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Natural Hazards and Earth System Sciences An interactive open-access journal of the European Geosciences Union
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Volume 11, issue 9 | Copyright
Nat. Hazards Earth Syst. Sci., 11, 2483-2495, 2011
https://doi.org/10.5194/nhess-11-2483-2011
© Author(s) 2011. This work is distributed under
the Creative Commons Attribution 3.0 License.

Research article 22 Sep 2011

Research article | 22 Sep 2011

Using ground based radar interferometry during emergency: the case of the A3 motorway (Calabria Region, Italy) threatened by a landslide

C. Del Ventisette1, E. Intrieri1, G. Luzi1,*, N. Casagli1, R. Fanti1, and D. Leva2 C. Del Ventisette et al.
  • 1Department of Earth Sciences, University of Firenze, Firenze, Italy
  • 2Ellegi s.r.l. – LisaLab, Legnano (MI), Italy
  • *now at: Institut de Geomàtica, Barcelona, Spain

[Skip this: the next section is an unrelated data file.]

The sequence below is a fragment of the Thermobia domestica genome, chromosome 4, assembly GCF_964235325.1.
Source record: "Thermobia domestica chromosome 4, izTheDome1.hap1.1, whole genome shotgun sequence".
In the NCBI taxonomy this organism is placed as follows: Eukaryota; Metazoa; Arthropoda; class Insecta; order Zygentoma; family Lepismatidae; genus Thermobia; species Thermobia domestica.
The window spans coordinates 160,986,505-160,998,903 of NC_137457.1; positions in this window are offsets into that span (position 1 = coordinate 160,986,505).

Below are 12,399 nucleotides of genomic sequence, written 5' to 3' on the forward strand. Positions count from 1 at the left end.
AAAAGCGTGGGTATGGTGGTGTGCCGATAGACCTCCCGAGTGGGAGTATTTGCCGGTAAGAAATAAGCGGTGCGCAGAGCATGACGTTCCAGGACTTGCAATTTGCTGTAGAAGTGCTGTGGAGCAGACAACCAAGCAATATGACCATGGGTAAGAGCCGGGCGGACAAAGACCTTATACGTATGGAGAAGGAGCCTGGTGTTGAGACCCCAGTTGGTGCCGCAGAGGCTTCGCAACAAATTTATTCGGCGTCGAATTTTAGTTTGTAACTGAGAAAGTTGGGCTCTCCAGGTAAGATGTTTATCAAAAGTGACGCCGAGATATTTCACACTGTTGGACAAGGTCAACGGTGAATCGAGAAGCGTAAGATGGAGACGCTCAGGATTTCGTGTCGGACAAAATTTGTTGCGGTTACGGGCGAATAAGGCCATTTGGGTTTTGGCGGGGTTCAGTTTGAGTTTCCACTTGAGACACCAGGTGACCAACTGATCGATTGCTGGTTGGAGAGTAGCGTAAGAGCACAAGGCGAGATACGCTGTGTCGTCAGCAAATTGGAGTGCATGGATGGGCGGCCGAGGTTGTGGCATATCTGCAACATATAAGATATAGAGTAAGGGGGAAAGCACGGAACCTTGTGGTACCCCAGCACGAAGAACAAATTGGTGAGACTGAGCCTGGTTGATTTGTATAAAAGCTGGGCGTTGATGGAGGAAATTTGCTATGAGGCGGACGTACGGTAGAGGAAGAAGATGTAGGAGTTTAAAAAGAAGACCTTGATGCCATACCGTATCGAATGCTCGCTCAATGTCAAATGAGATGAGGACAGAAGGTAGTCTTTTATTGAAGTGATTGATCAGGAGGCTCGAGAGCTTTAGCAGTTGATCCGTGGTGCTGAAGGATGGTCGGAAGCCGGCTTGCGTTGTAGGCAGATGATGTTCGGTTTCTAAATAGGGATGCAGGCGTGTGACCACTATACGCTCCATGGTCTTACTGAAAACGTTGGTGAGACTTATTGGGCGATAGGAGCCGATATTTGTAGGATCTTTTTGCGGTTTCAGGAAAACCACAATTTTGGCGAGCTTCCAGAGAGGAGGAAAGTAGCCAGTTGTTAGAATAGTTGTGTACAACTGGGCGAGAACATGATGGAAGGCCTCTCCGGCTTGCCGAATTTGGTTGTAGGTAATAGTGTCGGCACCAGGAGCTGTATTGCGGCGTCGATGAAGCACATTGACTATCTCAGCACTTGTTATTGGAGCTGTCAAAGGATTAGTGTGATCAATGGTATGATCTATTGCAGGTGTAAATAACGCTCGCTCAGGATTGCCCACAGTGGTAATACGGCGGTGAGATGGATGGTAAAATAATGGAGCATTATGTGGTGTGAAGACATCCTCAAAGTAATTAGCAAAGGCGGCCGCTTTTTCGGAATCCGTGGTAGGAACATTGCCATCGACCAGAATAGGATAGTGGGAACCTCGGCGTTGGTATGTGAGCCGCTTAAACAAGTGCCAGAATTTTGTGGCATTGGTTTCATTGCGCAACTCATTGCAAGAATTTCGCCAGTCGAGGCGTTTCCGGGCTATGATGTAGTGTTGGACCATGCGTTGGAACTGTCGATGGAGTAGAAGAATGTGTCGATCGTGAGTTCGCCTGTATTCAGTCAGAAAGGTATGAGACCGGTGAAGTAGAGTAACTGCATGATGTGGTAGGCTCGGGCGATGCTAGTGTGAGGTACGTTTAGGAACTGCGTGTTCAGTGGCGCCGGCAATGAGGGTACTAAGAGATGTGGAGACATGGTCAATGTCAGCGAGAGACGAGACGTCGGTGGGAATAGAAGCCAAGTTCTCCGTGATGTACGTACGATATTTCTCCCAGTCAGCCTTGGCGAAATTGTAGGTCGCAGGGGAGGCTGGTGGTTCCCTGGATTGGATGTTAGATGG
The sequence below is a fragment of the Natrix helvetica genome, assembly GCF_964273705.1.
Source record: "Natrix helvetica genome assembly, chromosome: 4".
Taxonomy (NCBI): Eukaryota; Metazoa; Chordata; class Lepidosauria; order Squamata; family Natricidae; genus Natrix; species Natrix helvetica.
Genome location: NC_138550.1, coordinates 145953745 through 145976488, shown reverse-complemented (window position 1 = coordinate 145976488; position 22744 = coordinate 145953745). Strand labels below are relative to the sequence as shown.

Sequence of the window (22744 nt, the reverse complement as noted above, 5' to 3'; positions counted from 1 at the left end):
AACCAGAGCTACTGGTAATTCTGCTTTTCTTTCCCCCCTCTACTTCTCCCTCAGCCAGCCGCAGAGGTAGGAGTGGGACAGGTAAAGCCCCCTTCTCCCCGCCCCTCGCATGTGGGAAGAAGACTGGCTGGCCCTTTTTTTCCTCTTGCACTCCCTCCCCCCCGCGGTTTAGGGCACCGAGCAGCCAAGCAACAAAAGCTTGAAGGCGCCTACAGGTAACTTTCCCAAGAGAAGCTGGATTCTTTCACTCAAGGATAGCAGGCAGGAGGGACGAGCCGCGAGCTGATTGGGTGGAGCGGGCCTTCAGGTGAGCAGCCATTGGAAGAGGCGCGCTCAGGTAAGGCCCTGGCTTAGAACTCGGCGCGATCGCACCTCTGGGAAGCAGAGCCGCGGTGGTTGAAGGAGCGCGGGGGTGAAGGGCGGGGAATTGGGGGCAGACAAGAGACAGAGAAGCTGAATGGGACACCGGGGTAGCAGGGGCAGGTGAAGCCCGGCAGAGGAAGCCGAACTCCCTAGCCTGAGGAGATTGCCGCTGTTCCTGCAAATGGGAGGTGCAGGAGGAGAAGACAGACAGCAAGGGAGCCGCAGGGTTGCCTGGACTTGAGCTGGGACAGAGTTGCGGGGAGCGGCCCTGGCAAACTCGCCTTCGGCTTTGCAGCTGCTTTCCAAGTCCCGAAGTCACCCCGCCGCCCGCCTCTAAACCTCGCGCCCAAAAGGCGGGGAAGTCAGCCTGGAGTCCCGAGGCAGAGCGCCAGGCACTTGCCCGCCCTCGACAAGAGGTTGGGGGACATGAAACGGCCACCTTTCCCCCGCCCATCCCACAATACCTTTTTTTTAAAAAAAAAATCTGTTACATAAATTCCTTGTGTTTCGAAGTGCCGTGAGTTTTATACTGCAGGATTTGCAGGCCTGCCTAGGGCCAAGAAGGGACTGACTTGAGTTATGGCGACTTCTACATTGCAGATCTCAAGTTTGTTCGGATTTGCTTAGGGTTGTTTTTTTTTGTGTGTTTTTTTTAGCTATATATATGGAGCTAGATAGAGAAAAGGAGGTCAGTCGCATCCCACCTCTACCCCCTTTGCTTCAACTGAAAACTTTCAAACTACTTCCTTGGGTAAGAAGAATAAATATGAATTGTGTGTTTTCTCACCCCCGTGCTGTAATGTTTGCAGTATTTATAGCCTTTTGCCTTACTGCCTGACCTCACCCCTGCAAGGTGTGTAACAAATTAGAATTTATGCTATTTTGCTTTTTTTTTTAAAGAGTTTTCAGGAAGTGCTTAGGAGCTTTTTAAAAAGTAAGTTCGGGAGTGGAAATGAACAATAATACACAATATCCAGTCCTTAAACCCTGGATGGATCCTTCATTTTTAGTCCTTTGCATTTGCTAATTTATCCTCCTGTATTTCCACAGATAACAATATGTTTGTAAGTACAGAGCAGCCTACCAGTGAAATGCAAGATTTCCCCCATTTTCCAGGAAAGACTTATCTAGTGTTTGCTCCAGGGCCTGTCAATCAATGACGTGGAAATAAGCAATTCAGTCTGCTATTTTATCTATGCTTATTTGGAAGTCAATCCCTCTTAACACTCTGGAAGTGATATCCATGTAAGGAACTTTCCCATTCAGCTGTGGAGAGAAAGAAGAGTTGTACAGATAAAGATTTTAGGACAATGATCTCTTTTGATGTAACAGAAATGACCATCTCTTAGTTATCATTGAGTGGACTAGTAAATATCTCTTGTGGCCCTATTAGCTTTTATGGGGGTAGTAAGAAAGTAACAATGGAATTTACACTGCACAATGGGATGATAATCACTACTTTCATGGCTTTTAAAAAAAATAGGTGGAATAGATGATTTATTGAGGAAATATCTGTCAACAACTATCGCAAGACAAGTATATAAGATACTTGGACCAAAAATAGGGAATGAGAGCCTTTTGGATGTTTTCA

Abstract. The rapid assessment of the evolution of the phenomena which occur during an emergency, along with an all weather and h24 monitoring capability, are probably the main characteristics of a system aimed at optimizing intervention in natural disasters, such as landslide collapses. A few techniques are able to provide all these features remotely, hence assuring safe conditions to operators. This paper reports on an application of the GB-InSAR (Ground-Based Interferometric Synthetic Aperture Radar) technique to monitor a landslide threatening an infrastructure, the A3 motorway in the Calabria Region (Southern Italy), in emergency conditions. Here, it is evaluated how well this technique is able to satisfy these requirements. On 30 January 2009, a mass movement never detected before and located near Santa Trada viaduct caused the closure of that sector of the A3 motorway. The prompt installation of a GB-InSAR permitted to follow and to understand the temporal evolution of the landslide until the end of the emergency and then safely reopen of the motorway. The main steps of the GB-InSAR interferometry data interpretation used in managing this emergency are described and discussed here. In detail, data collected through a continuous acquisition have permitted the division of the unstable area into three smaller zones characterized by different extents of displacement.

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